- No more setting up ADB and related drivers, downloading the provisioning template or running weird commands. Just follow the user friendly UI and you’re set within a matter of a couple minutes.
- App downloads included in your template are cached so you are not wasting bandwidth downloading the same APK over and over again when provisioning multiple devices.
- Ability to provision up to 16 devices simultaneously, as long as you have enough USB ports!
- Ability to provision over Wi-Fi if you don’t like wires, or ethernet if you do.
Sounds too good to be true – Pics or it didn’t happen
Here’s what a typical workflow would look like with the Esper Device Provisioner.
- Login to your Esper endpoint from within the application.
- Follow the instructions on the first page to enable adb on your device. When adb is enabled, click next to continue.
- Select your template of choice. You can also use the search bar to quickly narrow down your option. Click next to continue.
- Verify apps that are to be installed in this next page. The other options can be left alone, unless you know what you’re doing.
- Select the devices you want to provision from the next screen. You can also select wireless devices by entering their local IP addresses in the appropriate field. The port number is usually 5555.
- The tool should now begin provisioning your device automatically. Once it is done, you will be greeted by the Esper agent running on your device, with the last few permissions that need to be given so that the agent can fully manage your device. That’s it, it’s that simple!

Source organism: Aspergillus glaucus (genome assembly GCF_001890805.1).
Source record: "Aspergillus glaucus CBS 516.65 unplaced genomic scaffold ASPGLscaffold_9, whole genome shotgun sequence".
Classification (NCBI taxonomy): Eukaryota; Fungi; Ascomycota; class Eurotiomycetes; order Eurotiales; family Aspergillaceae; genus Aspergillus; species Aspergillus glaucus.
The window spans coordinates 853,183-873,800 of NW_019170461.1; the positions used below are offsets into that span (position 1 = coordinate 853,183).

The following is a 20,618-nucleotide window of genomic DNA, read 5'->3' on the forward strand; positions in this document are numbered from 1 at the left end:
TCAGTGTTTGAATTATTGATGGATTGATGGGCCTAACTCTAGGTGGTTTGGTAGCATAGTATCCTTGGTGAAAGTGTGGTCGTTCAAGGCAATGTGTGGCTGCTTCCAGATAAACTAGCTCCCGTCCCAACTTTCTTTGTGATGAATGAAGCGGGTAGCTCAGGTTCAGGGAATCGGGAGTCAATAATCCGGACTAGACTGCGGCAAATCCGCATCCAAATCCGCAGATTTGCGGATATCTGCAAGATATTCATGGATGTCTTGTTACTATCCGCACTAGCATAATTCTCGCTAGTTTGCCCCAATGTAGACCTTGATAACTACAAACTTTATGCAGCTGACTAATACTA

Awesome! Where can I get the Esper Device Provisioner?
Download the Esper Device Provisioner for Windows, macOS and Linux from our documentation. The page also lists more in-depth instructions on how to use the tool and some common yet out of the ordinary scenarios you may encounter while using the tool.
Oh yeah? But do you support my <insert obscure Linux distro>?
Yes! We also provide an AppImage version of the tool, which you can run without any dependencies. All you need to do is mark the file as executable (chmod +x) and run it! You can find it at the same location listed above.
But what if I have hundreds or thousands of devices? Do I have to do them 16 at a time?
That doesn’t sound fun does it? Don’t worry, we’ve got you covered. We also have the ability to integrate our agent and associated files within your AOSP build. This way the device will automatically provision on flash and boot, without any additional enrollment steps, through what we call “Seamless Provisioning”. All we need for this is access to the AOSP source tree for your particular device. Sounds too good to be true, right? We will have another blog post detailing this method of provisioning soon, so stay tuned!
The Esper Device Provisioner is a simple and easy to use tool that can help you deploy your dedicated AOSP devices while abstracting away all the technical Android jargon. The process is beaten in simplicity only by Seamless Provisioning. We love working with dedicated AOSP devices, so if you run into any issues while working with the Device Provisioner, feel free to contact us at firstname.lastname@example.org where we would be happy to look into your particular device and use-case.